Singlish

Singapore English usually come from other languages spoken in Singapore, especially Malay and Hokkien. Speakers of Singlish are not necessarily aware of which language they are from however.

Example:

  • habis - finished
  • makan - to eat
  • chope - to reserve something
  • cheem - difficult, complicated
  • ang mo - a white person
  • rojak - mixed, a mix of
  • liao - finished, the end
  • kiasu - afraid to lose mentality

Speakers of Singlish will usually end his sentence with a distinctive exclamation. The three most common are ah, lah, ley and what.

Examples:

  • OK lah, bye bye.
  • Don't like that lah.
  • You are going there ah?
  • No parking lots here, what.
  • The price is too high for me lah.
  • And then how many rooms ah?
  • It is very troublesome ley.
  • Don't be like that ley!
  • I'm not at home lah. That's why ah.
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Re: Employment pass being delayed

subashgk007:
Okay, while writing this completed 62 days from the date of EP application. Still in pending.. Looks to be a wait forever.

Re: Epipens

Lophophora:
Hi,

My 11-year old had an anaphylactic shock during the first days upon our arrival in Singapore. He was treated by an allergy specialist at the NUH, who gave us an Epipen. I can give you the Doctor's name if you need it.

Re: RE: Re: 20M American- Looking for friends

ecureilx:


Drinking in Clark quay et al is the best way to spend $ on expensive drinks !

Not that other places are much cheaper

Citizenship approved

yesitsme:
Learnt a great deal from this forum. So one additional input for those following trends on this forum..(not that I believe in trends though when it comes to ICA :))

Nationality: Indian (yes...some odds exist however unfavorable :))
Duration of stay in Singapore: 15 years (for most part as PR)
Education: Masters in Engineering from NUS
Employment: Engineering professional with a manufacturing firm (European company)
Income: 110K+ (single income family. house wife and two daughters part of the application)

Processing time: close to two years :)

Grand Duchess St Patrick's - any views welcome!

Simmerdown:
Hi folks,

Moving to SG from London in Sept'16. We have had been looking for a 4 bed 2500+ sq ft property East Coast as my wife will be working at Changi Biz Park. Not a lot going on in that range tbh.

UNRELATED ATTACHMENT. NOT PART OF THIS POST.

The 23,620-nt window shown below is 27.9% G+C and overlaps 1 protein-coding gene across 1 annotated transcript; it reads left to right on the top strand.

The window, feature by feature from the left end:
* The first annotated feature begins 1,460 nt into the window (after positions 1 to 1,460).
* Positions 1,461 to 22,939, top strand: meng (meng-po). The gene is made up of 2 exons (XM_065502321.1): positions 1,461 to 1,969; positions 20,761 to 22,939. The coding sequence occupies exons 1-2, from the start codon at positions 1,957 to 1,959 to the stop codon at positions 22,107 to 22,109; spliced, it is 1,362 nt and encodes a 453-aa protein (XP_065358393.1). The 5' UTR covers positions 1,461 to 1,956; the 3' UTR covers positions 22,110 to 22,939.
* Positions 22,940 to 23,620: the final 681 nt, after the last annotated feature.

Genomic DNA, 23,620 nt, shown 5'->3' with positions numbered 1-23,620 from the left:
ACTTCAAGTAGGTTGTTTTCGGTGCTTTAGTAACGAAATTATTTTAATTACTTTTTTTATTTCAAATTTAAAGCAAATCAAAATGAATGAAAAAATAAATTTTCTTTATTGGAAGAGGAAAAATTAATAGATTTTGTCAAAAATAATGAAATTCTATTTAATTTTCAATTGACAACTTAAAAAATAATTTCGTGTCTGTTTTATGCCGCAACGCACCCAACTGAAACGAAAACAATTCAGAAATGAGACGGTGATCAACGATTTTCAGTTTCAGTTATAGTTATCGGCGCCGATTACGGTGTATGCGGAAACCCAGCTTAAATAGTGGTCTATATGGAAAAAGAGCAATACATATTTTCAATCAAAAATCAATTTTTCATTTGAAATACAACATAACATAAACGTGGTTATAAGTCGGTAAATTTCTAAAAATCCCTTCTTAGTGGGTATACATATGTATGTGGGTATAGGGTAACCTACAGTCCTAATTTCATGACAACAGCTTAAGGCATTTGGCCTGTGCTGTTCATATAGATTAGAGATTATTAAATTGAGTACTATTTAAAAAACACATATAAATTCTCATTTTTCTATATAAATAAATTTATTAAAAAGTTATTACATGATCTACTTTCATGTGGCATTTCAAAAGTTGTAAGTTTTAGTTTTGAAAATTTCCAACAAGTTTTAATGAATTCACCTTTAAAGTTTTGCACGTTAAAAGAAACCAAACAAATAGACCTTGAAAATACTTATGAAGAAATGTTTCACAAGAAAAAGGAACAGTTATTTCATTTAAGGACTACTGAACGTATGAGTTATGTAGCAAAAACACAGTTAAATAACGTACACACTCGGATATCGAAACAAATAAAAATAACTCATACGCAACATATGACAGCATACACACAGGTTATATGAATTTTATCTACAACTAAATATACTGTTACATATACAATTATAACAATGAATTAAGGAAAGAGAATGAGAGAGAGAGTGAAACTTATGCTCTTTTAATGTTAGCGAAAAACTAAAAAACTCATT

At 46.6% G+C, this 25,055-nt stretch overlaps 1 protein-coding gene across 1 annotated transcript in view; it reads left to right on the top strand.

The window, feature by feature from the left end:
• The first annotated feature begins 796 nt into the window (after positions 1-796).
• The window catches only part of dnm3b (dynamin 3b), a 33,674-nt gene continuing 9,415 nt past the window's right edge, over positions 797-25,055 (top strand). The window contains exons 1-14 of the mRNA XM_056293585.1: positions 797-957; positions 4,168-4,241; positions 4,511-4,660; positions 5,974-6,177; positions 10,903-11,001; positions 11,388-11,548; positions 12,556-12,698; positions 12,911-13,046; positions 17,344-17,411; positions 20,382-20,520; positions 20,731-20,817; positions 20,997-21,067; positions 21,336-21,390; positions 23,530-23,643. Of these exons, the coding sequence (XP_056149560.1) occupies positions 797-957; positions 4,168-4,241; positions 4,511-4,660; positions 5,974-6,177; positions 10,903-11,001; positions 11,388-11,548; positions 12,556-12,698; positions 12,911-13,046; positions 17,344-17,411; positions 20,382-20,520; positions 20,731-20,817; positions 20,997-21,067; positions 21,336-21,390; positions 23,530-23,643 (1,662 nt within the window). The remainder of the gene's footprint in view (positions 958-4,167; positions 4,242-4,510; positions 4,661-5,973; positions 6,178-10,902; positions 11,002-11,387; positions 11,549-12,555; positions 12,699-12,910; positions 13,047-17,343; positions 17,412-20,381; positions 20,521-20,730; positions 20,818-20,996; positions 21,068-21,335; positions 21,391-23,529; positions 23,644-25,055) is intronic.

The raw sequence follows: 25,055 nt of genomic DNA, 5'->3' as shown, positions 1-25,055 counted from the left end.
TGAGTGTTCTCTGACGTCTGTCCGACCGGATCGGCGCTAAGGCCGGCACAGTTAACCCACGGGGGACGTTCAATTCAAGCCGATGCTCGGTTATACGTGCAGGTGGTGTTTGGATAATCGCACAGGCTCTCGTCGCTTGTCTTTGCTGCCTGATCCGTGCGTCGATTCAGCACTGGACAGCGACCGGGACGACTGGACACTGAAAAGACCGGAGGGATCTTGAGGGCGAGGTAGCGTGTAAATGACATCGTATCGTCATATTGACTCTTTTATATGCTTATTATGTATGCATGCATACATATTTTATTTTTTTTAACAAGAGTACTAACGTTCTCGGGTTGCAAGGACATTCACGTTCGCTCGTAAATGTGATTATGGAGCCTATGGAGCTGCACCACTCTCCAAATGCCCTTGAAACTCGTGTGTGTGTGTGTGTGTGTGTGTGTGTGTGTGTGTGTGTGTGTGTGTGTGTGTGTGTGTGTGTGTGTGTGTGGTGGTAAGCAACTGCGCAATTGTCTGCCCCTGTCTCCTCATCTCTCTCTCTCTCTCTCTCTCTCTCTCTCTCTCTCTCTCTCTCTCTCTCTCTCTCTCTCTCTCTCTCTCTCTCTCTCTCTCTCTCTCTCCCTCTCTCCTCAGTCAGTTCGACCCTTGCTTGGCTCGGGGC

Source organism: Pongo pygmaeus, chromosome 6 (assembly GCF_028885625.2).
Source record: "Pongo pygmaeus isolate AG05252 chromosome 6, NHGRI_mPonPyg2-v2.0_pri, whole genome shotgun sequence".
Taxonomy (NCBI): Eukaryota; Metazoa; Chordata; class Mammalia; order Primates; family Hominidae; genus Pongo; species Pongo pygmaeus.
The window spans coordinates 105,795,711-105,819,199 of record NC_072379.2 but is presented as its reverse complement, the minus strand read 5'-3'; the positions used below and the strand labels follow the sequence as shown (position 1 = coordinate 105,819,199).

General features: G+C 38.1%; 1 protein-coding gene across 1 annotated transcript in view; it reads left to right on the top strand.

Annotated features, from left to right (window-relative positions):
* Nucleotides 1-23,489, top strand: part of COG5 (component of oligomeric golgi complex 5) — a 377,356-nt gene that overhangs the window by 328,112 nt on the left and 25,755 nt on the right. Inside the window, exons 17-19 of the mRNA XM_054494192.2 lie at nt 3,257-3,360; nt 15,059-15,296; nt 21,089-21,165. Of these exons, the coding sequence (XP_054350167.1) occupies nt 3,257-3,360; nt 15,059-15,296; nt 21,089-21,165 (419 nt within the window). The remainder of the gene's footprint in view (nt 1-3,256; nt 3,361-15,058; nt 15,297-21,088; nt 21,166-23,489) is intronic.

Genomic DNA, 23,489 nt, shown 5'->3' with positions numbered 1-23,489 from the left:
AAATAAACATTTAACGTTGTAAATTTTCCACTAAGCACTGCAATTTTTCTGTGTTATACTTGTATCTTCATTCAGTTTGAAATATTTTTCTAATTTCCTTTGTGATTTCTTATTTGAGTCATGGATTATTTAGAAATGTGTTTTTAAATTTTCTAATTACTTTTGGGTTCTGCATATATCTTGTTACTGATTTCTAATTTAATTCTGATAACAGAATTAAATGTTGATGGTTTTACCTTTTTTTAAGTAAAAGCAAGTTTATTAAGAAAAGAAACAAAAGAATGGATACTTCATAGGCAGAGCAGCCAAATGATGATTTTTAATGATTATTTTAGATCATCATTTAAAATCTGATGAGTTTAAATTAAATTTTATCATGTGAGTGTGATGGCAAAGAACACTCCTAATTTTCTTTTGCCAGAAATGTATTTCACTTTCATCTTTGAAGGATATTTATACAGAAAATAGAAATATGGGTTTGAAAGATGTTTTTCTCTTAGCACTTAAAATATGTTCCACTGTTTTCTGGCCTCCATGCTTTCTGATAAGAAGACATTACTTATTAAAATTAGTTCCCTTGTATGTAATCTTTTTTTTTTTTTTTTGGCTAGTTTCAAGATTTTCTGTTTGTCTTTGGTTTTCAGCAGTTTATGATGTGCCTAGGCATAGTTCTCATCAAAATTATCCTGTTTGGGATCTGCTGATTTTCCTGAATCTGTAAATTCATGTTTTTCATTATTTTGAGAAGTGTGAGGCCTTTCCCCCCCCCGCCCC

Currently considering a couple of options. One of which is the Grand Duchess (the other is a landed house)

I welcome any and all opinion on this property: tenants, management, location, life with kids (we have x2 under 3) etc.

In particular, if you have any views on how easy/difficult it is to get in/out at peak time i.e. is it a pain in the harris for a taxi pick up... I'd be much obliged.

Many thanks,
Simmer.

Re: 20M American- Looking for friends

sundaymorningstaple:
I'm familiar with Memphis and Nashville due to Graceland and the Grand Old Opry which my wife sang in back in 1981. (She is also known as The Singapore Cowgirl - now retired). I also live in Louisiana in the late 70's-early 80's so am rather familiar with most of the larger cities in the "deep". I'm originally from MD but my sister is in FL and one of my step-brothers is outside of Birmingham niy but used to live in Atlanta and in Duram where he went to Duke many years ago. My mother is from the coal mining camps of W. 'by god' Virginia (Bluefield). But I came here on a 12 month contract in 1982 and never left. ;-)

Re: 20M American- Looking for friends

Jacruz:

Memphis is actually a decent sized city so not many mountains where I am either haha and thanks for the tip! I went out last night to a club in CQ and it was pretty fun but definitely more pricey than I expected, but hey that's what the job is for :lol:

Re: 20M American- Looking for friends

sundaymorningstaple:
Whoa! You're definitely a fish outta water! No mountains here! Booze, got. Broads, got. Good music venues, no got. Count on one hand maybe and still have one left to point with (which is rude here - point with your thumb). ;-)

Re: EP pass is in Pending status since 4 weeks.

sundaymorningstaple:
Where do I start...



Hi again sunday
Apologize that I just skimmed it indeed
But appreciate it, thank you for answering me